Multi-Class Classification Model for Human Activities and Postural Transitions Using R Take 1

Template Credit: Adapted from a template made available by Dr. Jason Brownlee of Machine Learning Mastery.

SUMMARY: The purpose of this project is to construct a prediction model using various machine learning algorithms and to document the end-to-end steps using a template. The Human Activities and Postural Transitions dataset is a classic multi-class classification situation where we are trying to predict one of the 12 possible outcomes.

INTRODUCTION: The research team carried out experiments with a group of 30 volunteers who performed a protocol of activities composed of six basic activities. There are three static postures (standing, sitting, lying) and three dynamic activities (walking, walking downstairs and walking upstairs). The experiment also included postural transitions that occurred between the static postures. These are stand-to-sit, sit-to-stand, sit-to-lie, lie-to-sit, stand-to-lie, and lie-to-stand. All the participants were wearing a smartphone on the waist during the experiment execution. The research team also video-recorded the activities to label the data manually. The research team randomly partitioned the obtained data into two sets, 70% for the training data and 30% for the testing.

In the current iteration Take1, the script will focus on evaluating various machine learning algorithms and identifying the model that produces the best overall metrics. Because the dataset has many attributes that are collinear with other attributes, we will eliminate the attributes that have a collinearity measurement of 99% or higher. Iteration Take1 will establish the baseline performance for accuracy and processing time.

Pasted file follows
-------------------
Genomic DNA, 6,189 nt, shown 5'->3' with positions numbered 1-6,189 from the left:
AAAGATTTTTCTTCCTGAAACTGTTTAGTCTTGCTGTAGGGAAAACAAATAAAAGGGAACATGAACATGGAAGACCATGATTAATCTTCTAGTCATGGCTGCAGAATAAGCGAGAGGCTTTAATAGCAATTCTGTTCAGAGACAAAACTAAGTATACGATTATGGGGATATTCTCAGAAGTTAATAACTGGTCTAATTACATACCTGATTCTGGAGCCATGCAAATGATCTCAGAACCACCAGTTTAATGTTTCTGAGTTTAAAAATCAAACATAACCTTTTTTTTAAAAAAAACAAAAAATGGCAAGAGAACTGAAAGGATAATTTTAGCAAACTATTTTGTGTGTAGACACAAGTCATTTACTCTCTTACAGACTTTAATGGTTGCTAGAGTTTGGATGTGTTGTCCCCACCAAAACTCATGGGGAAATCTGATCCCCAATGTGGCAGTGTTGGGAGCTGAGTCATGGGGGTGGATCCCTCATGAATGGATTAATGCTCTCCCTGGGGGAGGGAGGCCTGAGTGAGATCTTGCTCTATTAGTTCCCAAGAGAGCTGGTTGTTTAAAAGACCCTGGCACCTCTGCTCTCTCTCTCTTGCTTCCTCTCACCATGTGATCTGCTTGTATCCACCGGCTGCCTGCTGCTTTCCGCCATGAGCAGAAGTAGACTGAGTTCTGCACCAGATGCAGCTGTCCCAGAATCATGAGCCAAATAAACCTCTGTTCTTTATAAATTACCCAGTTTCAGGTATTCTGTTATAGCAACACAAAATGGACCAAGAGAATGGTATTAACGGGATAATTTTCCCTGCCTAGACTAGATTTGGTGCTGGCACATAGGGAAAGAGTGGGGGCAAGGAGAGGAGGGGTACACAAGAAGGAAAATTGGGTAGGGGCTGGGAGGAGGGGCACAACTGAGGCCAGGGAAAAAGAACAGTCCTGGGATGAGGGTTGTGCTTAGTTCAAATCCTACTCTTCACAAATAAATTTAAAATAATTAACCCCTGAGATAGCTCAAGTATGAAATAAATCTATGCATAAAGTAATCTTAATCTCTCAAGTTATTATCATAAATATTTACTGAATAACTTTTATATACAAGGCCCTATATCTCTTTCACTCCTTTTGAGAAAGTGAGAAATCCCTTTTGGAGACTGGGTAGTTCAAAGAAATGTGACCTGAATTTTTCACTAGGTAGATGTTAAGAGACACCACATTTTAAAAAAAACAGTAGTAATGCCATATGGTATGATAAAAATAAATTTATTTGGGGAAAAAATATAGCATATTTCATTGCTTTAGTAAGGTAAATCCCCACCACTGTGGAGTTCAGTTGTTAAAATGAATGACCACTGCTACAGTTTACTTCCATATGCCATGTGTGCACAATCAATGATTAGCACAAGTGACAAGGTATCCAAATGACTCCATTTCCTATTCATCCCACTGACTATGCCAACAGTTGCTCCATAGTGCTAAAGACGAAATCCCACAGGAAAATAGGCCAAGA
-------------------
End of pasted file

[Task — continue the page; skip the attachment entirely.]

ANALYSIS: In the current iteration Take1, the baseline performance of the machine learning algorithms achieved an average accuracy of 89.80%. Two algorithms (Linear Discriminant Analysis and eXtreme Gradient Boosting) achieved the top accuracy metrics after the first round of modeling. After a series of tuning trials, eXtreme Gradient Boosting turned in the top overall result and achieved an accuracy metric of 98.59%. By using the optimized parameters, the eXtreme Gradient Boosting algorithm processed the testing dataset with an accuracy of 93.67%, which was below the training data and possibly due to over-fitting.

From the model-building perspective, the number of attributes decreased by 108, from 561 down to 453.

CONCLUSION: For this iteration, the eXtreme Gradient Boosting algorithm achieved the best overall results. For this dataset, we should consider using the eXtreme Gradient Boosting algorithm for further modeling or production use.

Dataset Used: Smartphone-Based Recognition of Human Activities and Postural Transitions Data Set

Dataset ML Model: Multi-class classification with numerical attributes

Dataset Reference:

The HTML formatted report can be found here on GitHub.